December natural gas futures were trading 4.2 cents higher at $3.240/MMBtu shortly before 9 a.m. ET Tuesday, with forecasters pointing to colder trends overnight for the second week of November sandwiched between milder spells.

The overnight weather data trended slightly colder for a weather system Nov. 8-10 but with “mild and unimpressive” conditions for much of the country Nov. 11-14, according to NatGasWeather. The data also maintained milder trends for the first week of November, the firm said.

“Overall, there will still be swings in demand every several days between below normal and near normal,” NatGasWeather said.

The background state remains bullish with this week’s Energy Information Administration storage report likely to widen deficits, which should then narrow modestly with the following two reports, according to the firm.

“We continue to view $3.13-3.14 on the December contract as strong support, especially since it held the past two sessions, as it did with the November contract for most of October,” NatGasWeather said. “If prices rally, it would be the result of a continued bounce after hitting strong support, aided by hefty multi-year deficits. The overnight data was a little colder” during the second week of November, “although that’s likely seen being countered by warmer trends before and an unimpressive pattern in most datasets after.”

Last week saw the start of significant flows to the first train of Cheniere Energy Inc.’s Corpus Christi liquefied natural gas (LNG) facility in South Texas as it undergoes commissioning, according to global consulting firm Energy Aspects. Meanwhile, Cheniere’s Sabine Pass feedgas flows hit an all-time high on Oct. 24 at 3.5 Bcf/d, indicating the start of commissioning flows to the Louisiana export facility’s fifth train, the firm said.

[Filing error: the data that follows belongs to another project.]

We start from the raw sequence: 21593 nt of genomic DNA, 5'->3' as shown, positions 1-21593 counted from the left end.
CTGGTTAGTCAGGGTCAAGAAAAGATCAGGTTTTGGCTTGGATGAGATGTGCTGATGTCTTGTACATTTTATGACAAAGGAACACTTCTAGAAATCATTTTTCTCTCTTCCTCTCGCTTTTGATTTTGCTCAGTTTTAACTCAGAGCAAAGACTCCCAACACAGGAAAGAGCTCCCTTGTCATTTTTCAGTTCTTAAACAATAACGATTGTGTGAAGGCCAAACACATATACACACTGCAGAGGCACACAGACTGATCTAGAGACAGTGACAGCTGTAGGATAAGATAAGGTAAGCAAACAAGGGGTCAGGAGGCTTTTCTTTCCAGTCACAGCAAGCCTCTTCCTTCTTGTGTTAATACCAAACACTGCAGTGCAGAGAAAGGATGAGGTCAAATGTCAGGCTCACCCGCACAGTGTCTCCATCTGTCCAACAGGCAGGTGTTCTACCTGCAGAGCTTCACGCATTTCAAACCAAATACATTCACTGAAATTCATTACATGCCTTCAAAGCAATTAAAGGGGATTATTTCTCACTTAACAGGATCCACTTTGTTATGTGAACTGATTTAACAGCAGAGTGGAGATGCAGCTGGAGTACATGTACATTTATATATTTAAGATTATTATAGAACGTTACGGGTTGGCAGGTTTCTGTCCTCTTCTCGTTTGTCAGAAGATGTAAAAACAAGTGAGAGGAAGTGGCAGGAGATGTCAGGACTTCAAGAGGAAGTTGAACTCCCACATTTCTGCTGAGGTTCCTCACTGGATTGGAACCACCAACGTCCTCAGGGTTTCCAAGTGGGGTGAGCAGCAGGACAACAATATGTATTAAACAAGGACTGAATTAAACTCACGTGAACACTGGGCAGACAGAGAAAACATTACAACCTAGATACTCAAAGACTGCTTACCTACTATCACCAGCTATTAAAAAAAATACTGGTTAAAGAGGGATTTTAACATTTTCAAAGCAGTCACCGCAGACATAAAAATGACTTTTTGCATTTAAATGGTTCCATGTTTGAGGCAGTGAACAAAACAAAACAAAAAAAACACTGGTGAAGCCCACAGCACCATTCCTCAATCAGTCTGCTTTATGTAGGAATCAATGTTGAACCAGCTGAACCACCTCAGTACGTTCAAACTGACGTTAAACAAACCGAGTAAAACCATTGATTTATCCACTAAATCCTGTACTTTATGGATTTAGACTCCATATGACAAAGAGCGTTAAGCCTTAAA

“First LNG is expected at Train 5 by year-end, which makes it likely that it is receiving some gas now in advance of that timeline,” Energy Aspects said. The additional LNG feedgas flows have helped push structural demand higher as winter approaches, according to the firm.

“With commercial weather forecasts now calling for a return to warmth in November after a burst of cold at the end of the shoulder season, futures trading is likely to move in sympathy with forecasts,” Energy Aspects said. “Though our end-of-season forecast has inched back up toward 3.19 Tcf, that level will keep cash supported,” especially as gas-weighted degree days “move up in ensuing weeks and structural demand has shifted some 0.5 Bcf/d higher on new LNG demand. Ebb and flow in daily weather and the choppiness of pre-commissioning LNG flows will dictate the level of that support.”

Looking at the technicals, ICAP Technical Analysis analyst Brian LaRose noted following Monday’s session that the bears tried and failed for a second time to force natural gas below the $3.113 level.

“As I noted coming into the week, a reversal is only step one in the bottoming process,” LaRose said. “That means the bulls need a rally Tuesday. No follow through, no bottom. I see a good chance the December contract challenges $3.110-3.086-3.060-3.051 as well in this situation.”

Shortly after 8 a.m. ET, December crude oil futures were trading 59 cents lower at $66.45/bbl, while November RBOB gasoline was trading fractionally lower at $1.8168/gal.